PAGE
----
Ultimately it was all about context. "In the late 90s, they weren't ready for a mainstream product to have some of those horror elements, or some of those aesthetic elements, or some of the animated elements." Now, however, we certainly are.

Getting away with murder

Slave Zero X

(Image credit: Ziggurat Interactive)

We weren't being slavishly accurate to the original – if you'll pardon the pun.

Francine Bridge

It might be hard to communicate body horror and gore through lo-fi pixel sprites, but Slave Zero X finds a way to bring home the ick factor. A key component in that? Gratuitous and frankly silly levels of gore, not unlike how Dead Island 2 taps that absurdist 80s horror vein. See earlier: rib cages popping out of enemies as you punch them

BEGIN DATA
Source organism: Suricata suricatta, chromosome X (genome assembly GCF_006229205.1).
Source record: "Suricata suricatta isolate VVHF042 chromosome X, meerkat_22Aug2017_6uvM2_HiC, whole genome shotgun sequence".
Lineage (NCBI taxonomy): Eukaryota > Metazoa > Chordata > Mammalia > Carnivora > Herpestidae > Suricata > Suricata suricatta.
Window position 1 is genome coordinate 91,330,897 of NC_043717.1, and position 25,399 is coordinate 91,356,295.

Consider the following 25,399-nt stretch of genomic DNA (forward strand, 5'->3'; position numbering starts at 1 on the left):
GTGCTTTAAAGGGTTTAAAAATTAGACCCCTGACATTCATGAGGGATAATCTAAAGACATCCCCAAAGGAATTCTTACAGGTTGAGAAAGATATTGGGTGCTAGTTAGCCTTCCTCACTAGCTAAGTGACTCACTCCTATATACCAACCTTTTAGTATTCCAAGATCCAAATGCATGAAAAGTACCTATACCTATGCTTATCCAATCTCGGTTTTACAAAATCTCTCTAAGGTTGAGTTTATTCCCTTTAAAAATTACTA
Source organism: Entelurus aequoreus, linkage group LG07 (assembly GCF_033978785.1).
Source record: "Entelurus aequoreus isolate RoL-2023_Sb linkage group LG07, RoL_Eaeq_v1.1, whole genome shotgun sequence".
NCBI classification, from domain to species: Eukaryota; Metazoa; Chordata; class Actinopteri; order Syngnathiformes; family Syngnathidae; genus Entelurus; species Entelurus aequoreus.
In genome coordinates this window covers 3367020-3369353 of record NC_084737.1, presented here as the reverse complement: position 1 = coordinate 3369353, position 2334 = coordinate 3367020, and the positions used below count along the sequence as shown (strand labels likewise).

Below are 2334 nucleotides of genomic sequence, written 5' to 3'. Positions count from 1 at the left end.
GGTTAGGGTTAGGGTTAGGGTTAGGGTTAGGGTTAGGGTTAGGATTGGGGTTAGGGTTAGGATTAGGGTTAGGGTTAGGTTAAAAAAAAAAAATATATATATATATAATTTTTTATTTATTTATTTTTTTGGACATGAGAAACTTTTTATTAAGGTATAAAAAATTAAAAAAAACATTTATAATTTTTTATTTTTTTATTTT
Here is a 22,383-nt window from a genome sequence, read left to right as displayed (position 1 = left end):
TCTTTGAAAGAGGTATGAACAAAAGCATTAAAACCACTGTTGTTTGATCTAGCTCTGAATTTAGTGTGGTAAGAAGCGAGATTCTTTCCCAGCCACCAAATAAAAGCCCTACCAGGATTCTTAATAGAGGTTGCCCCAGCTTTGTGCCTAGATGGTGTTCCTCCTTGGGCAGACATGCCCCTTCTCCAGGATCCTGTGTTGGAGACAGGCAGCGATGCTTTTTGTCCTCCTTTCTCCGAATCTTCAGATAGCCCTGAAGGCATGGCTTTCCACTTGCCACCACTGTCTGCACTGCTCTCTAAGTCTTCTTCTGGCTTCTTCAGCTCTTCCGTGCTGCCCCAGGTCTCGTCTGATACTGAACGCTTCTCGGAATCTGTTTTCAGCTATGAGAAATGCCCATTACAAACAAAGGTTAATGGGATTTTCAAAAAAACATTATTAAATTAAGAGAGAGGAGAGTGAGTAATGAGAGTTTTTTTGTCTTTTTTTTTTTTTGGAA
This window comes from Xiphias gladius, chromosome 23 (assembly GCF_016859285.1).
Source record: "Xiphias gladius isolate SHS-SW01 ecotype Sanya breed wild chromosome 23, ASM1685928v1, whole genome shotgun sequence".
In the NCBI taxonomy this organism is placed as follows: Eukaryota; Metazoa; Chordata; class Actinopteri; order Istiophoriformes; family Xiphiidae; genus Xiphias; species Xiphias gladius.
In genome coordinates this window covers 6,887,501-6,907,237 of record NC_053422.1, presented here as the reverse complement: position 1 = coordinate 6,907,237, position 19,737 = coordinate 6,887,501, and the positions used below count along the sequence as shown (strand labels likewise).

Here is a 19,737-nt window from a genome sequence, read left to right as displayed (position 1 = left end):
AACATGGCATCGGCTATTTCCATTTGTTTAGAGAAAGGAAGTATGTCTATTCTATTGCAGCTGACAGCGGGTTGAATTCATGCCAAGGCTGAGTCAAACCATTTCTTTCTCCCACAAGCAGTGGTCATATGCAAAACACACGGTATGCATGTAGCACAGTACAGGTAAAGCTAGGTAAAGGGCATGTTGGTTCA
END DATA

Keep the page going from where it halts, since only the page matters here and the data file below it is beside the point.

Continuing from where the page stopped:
"The idea of punching a person so hard that they come apart is innately horrifying. But then the idea of an entire rib cage popping out of someone's body intact, and there being multiples of that ribcage as you keep punching them…that takes it back into absurdity," reasons Bridge. "The base concept is still incredibly unnerving at face value. I think there's this very fine line between something that is genuinely horrifying and something that is just horror in a fun, pulpy, spectacle sense."